Royal Bank of Scotland (RBS) has set aside £800m ($1.02bn) after reaching an agreement to settle claims from shareholders, who claimed the bank misled them during its £12bn fundraising in 2008.
In a statement released on Monday (5 December), RBS said that in order to minimise "further material litigation expense and management distraction and without any admission of liability" RBS has concluded a full and final settlement with three out of the five shareholder groups involved in the claims.
The three groups represent 77% of the combined £4bn worth of claims brought against the bank, which stated it hopes to reach an agreement with the other two.
"We have been very clear that we wanted to deal with as many of our legacy litigation issues as possible during 2015 and 2016," said group chief executive Ross McEwan.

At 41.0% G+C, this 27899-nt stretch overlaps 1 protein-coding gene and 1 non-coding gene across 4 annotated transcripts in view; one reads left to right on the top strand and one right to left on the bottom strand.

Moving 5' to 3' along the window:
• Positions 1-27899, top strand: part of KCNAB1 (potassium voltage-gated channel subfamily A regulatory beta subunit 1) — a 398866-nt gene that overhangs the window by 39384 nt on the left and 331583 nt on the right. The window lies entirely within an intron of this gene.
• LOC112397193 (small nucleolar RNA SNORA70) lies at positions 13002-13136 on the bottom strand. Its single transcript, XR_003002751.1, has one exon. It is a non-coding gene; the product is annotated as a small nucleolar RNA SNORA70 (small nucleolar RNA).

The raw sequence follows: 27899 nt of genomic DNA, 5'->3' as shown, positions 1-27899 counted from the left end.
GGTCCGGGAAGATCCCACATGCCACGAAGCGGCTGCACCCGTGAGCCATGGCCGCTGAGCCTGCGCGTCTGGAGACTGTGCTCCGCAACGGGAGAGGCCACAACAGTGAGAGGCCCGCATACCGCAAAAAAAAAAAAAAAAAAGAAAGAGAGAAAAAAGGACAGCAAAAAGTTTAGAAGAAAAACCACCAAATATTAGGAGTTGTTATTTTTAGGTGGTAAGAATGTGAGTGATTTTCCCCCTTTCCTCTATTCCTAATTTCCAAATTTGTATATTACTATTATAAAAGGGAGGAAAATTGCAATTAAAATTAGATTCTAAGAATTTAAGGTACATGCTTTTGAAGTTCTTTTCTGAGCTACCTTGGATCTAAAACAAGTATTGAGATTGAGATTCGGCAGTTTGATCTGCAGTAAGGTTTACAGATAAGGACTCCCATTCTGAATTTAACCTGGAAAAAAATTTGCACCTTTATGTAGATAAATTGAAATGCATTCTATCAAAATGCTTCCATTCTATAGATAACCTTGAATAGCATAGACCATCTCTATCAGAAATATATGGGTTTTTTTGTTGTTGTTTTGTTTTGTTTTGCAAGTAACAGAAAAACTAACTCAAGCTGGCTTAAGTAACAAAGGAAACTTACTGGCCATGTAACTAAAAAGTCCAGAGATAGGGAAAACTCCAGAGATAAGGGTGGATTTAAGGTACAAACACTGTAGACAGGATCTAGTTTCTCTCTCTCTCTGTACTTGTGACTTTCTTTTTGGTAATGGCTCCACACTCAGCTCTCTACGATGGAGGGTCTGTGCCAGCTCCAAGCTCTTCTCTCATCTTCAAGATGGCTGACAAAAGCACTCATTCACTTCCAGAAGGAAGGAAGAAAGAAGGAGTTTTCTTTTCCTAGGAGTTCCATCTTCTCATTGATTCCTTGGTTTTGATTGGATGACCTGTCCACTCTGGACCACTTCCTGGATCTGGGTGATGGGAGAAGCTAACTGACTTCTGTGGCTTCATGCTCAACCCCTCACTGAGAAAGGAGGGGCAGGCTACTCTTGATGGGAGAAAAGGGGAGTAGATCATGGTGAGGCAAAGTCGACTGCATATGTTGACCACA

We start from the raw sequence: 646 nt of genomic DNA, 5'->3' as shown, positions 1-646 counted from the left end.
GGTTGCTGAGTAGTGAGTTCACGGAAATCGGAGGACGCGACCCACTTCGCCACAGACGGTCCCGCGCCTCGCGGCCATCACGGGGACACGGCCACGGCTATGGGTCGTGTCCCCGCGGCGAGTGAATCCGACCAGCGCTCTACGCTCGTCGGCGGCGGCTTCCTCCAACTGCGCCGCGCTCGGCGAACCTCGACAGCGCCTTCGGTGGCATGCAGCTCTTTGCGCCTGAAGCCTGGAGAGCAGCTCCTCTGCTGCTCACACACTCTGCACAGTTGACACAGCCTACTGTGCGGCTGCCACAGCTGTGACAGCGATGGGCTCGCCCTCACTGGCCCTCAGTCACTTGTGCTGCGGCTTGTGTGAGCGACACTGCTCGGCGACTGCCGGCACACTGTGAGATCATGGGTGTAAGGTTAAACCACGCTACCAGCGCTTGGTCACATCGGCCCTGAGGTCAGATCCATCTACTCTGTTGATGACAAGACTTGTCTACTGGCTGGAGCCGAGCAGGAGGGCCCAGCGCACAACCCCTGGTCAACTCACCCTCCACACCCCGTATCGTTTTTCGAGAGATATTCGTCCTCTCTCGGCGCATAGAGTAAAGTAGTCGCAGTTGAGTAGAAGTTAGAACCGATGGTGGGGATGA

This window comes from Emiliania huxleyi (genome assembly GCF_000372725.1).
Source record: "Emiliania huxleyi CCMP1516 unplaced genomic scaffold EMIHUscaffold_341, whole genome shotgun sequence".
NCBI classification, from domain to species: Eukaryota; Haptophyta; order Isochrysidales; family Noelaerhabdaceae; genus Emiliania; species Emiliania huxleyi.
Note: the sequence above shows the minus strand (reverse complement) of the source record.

"We are pleased to have reached this agreement and hope that it will be accepted by the remaining claimant groups so that this long course of complex and costly litigation can now be concluded."
The bank added the £800m would be covered from its existing provisions.
In August this year, the FTSE 100-listed lender had set aside £700m for the case, after unsuccessfully trying to come to an agreement the previous month, and a trial date has now been set for March next year.
RBS, which is still 73%-owned by the taxpayers following its £45bn bailout in 2008, is also facing a penalty of up to £8bn from the US regulator over its mortgage bond selling practices 10 years ago.
Last week, the bank failed the latest Bank of England stress tests and will now have to take action to bolster its cash reserves to protect itself in the event of a new financial crisis.
RBS issued a plan to Threadneedle Street in which it committed to inject approximately £2bn of fresh capital into its cash reserves. The plan has already been accepted by the Prudential Regulation Authority, which will continue to monitor the bank's progress against its revised capital plan.